Twenty-one other cases of spontaneous perforation of small intestine GISTs are reported in the literature and are summarized in the present review.
The described case is the tip of the iceberg and spontaneous rupture or perforation of GISTs are a far more frequent first presentation of this rare tumour.
Copyright © 2014. Published by Elsevier Ltd.
[Show abstract] [Hide abstract]
ABSTRACT: Drug "repurposing" is the process of finding new therapeutic indications for existing drugs, and can be considered as a more efficient and realistic strategy for the design of therapies against rare diseases than the current efforts to develop targeted-drugs. In this review, we explore the difficulties related to the identification and development of tailored therapies for individual patients with sarcomas, which are relatively rare diseases characterized by an extreme genetic and histologic variability. Overall, sarcomas comprise about 1% of all adult tumors and 10% of pediatric cancers. They are conventionally divided in bone and soft-tissue sarcomas, considering their site of origin. However, each group is highly heterogeneous and recent global characterization of their genetic alterations has clearly identified the existence of peculiarities that render these group of tumors even more "orphan" for pharmaceutical companies to develop and market specific- targeted drugs. The present review highlights key examples of molecular targets identification in bone sarcomas, reexamining the history of insulin-like growth factor receptor (IGF-IR) and its role in physiology and in cancer as well as developments regarding phase I to II clinical trials of agents directed against this receptor. The IGF system is quite complex, with many players in the field. Insulin receptor function in cancer cells has certainly been underestimated, but also little attention was paid to the type of ligands that are mainly involved in each tumor type. Strategies considering the system in its complex are encouraged and, in this context, drugs aimed at reducing circulating insulin levels, such as metformin, should receive attention as potential anti-cancer agents.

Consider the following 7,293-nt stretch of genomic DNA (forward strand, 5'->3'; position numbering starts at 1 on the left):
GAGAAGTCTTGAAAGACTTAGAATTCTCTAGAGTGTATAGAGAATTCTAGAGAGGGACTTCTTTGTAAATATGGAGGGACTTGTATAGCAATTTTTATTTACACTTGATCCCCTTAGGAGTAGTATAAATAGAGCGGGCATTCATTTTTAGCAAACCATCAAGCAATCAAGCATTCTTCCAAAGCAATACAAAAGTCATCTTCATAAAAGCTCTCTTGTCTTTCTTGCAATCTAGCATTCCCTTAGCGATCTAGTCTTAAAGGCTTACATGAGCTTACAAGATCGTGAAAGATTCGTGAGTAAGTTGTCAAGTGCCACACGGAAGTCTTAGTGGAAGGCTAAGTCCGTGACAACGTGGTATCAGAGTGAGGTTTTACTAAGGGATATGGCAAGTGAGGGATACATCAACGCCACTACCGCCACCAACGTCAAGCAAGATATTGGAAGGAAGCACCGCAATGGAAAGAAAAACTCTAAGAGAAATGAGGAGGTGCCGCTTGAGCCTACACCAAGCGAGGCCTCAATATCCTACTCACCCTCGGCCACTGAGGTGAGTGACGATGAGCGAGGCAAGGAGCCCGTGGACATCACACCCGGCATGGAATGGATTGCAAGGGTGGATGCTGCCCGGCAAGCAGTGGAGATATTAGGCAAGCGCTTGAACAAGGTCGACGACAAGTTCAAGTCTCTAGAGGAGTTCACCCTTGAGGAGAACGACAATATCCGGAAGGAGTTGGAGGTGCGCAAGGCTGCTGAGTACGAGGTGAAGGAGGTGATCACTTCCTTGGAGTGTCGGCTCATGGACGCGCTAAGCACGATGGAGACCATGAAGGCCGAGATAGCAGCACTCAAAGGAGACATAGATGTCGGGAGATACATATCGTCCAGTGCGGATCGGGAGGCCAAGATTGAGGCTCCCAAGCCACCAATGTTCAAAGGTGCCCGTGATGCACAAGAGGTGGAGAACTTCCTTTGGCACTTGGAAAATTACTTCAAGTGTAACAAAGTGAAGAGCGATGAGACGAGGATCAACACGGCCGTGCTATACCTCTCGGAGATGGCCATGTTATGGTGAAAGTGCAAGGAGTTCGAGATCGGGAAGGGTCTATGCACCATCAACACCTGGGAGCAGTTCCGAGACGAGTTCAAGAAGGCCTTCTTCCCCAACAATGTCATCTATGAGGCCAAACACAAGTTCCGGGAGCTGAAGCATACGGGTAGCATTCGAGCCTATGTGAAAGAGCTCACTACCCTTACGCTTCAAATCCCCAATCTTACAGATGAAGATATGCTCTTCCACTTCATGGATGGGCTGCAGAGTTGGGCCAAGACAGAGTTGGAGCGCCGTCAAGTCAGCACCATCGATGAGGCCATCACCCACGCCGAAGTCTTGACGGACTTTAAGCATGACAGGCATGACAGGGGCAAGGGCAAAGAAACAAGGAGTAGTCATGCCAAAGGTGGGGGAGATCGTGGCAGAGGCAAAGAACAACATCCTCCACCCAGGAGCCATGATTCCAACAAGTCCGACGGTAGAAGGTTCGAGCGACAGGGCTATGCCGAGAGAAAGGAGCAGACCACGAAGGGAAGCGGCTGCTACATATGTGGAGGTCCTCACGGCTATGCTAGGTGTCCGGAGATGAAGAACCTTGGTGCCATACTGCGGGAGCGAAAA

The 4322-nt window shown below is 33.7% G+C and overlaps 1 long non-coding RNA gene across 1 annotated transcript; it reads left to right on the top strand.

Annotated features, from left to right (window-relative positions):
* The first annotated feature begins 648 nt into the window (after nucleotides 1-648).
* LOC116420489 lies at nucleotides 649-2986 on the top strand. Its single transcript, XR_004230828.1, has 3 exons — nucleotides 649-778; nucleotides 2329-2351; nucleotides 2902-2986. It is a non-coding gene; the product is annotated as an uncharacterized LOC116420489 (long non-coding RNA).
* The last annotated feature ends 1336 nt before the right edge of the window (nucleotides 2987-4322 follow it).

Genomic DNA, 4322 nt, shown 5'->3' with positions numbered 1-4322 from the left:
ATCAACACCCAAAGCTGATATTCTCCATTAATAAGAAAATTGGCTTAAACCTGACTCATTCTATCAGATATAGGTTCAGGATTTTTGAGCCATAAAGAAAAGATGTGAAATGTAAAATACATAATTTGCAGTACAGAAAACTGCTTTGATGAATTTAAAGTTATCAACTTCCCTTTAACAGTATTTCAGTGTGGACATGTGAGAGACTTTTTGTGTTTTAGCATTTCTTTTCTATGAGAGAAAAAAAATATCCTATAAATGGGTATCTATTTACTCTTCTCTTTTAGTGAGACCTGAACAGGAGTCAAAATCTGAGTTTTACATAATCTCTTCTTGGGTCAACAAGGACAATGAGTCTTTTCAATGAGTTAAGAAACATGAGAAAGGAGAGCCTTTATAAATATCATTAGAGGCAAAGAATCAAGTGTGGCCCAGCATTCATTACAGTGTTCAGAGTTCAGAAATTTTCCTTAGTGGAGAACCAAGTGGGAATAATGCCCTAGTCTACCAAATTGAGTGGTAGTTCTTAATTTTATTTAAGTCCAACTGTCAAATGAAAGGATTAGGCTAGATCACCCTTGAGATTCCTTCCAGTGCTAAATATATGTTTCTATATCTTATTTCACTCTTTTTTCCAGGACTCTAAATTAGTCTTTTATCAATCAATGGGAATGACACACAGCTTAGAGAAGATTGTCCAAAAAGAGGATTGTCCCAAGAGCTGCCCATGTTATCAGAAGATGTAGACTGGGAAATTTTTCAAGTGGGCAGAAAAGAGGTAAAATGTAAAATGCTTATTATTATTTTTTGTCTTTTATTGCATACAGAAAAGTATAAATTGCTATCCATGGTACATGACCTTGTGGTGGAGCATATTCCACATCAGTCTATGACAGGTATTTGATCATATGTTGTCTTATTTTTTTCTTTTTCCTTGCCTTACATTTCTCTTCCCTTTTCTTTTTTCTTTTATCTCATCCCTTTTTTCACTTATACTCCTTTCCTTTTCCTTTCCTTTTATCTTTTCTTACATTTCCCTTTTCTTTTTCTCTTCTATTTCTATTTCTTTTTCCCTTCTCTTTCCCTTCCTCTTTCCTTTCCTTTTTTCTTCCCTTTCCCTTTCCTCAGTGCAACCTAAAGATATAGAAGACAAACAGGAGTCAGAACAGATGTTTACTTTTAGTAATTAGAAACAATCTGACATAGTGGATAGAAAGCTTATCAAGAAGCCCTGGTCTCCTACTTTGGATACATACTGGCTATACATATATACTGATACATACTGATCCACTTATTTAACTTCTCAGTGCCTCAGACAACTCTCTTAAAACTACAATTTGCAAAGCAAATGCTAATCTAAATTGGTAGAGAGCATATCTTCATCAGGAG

[Show abstract] [Hide abstract]
ABSTRACT: Gastrointestinal stromal tumors (GISTs) are the most common mesenchymal tumor of the gastrointestinal tract. Soon after GIST was recognized as a tumor driven by a KIT or platelet-derived growth factor receptor mutation, it became the first solid tumor target for tyrosine kinase inhibitor therapies. More recently, alternative molecular mechanisms for GIST pathogenesis have been discovered. These are related to deficiencies in the succinate dehydrogenase complex, NF1-gene alterations in connection with neurofibromatosis type 1 tumor syndrome, and mutational activation of the BRAF oncogene in very rare cases.
Data provided are for informational purposes only. Although carefully collected, accuracy cannot be guaranteed. The impact factor represents a rough estimation of the journal's impact factor and does not reflect the actual current impact factor. Publisher conditions are provided by RoMEO. Differing provisions from the publisher's actual policy or licence agreement may be applicable.